Seroprevalence Of Peste Des Petits Ruminants In Cattle Camel And Selected Wildlife Species In Kenya
Ithinji, G D
Gitao, C G
Ireri, R G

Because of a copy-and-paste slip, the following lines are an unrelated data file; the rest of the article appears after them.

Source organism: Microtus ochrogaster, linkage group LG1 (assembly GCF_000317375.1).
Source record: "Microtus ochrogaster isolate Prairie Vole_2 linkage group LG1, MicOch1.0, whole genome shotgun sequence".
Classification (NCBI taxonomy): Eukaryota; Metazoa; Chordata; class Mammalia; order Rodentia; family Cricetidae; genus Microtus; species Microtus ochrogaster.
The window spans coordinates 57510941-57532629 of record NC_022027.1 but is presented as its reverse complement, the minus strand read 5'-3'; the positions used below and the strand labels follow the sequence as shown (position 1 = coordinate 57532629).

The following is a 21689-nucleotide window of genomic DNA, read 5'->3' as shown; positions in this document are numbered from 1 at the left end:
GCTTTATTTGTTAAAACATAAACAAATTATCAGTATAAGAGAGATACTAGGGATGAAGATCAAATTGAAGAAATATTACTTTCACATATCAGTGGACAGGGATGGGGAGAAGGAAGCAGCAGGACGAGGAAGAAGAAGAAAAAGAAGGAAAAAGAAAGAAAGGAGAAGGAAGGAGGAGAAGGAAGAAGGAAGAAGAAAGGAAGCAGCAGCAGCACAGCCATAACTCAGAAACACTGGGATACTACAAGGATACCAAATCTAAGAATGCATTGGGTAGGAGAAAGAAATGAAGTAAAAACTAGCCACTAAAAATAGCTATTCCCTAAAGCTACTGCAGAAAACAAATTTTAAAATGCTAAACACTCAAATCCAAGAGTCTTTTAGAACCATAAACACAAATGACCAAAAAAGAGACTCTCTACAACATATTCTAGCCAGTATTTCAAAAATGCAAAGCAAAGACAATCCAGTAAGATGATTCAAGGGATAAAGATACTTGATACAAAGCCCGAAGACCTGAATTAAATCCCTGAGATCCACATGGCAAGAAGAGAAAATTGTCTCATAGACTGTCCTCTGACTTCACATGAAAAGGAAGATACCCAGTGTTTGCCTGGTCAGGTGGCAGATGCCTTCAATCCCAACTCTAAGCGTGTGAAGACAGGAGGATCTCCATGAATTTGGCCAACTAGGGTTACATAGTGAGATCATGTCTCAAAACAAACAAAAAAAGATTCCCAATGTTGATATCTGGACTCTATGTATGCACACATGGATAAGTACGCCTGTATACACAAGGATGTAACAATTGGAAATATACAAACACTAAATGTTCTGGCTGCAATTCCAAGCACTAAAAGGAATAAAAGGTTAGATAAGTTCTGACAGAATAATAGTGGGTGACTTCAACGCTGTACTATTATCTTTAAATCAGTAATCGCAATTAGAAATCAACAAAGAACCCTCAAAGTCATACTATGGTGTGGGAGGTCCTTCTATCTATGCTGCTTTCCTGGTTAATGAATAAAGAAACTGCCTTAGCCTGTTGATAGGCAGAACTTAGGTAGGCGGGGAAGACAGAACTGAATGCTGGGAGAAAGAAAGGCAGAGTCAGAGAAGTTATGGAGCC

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In this study, an investigation was undertaken to find out whether Peste des petits ruminants (PPR) virus does infect incontact animals apart from its hosts sheep and goats. The number of samples to be tested was determined using the formula n = Z2α pq / L2 and tested by competitive enzyme linked immunosorbent assay (cELISA). Two hundred and forty adult cattle samples collected from Turkana and West Pokot districts of Kenya were tested. Adult camel samples were collected from Wajir and Garissa districts of Kenya and 162 samples were tested. Wildlife species; 98 buffalo serum samples were tested collected from Tsavo and Meru national parks, 93 warthog serum samples were tested collected from Garissa district and Meru national park and 9 giraffe serum samples were tested collected from the Tsavo national park. All wildlife animal species were aged 1-3 years. Turkana, West Pokot and Wajir districts were mapped by the DVS to have experienced PPR outbreaks in 2007 and 2008. In this study, 10 cattle serum samples recorded PPR antibodies on cELISA. This was a 4.2% PPR seroprevalence. Of the 10 cattle, 8 were from Turkana district and 2 from West Pokot. Seven of the 10 positive cattle were females and 3 males. The camel samples recorded a 3.13 % PPR seroprevalence with five animals testing positive out of the tested 160. All the camel serum samples testing positive were collected from Wajir district. The wildlife species serum samples tested negative for PPR antibodies on cELISA. The occurrence of PPR antibodies in cattle and camel is an indicator that these two species do naturally get infected by the PPR virus without running a clinical disease. This allows for development of sentinel cattle and camel herds in the PPR high risk districts of Kenya to be used for surveillance and indicators of increased virus circulation amongst goat and sheep populations.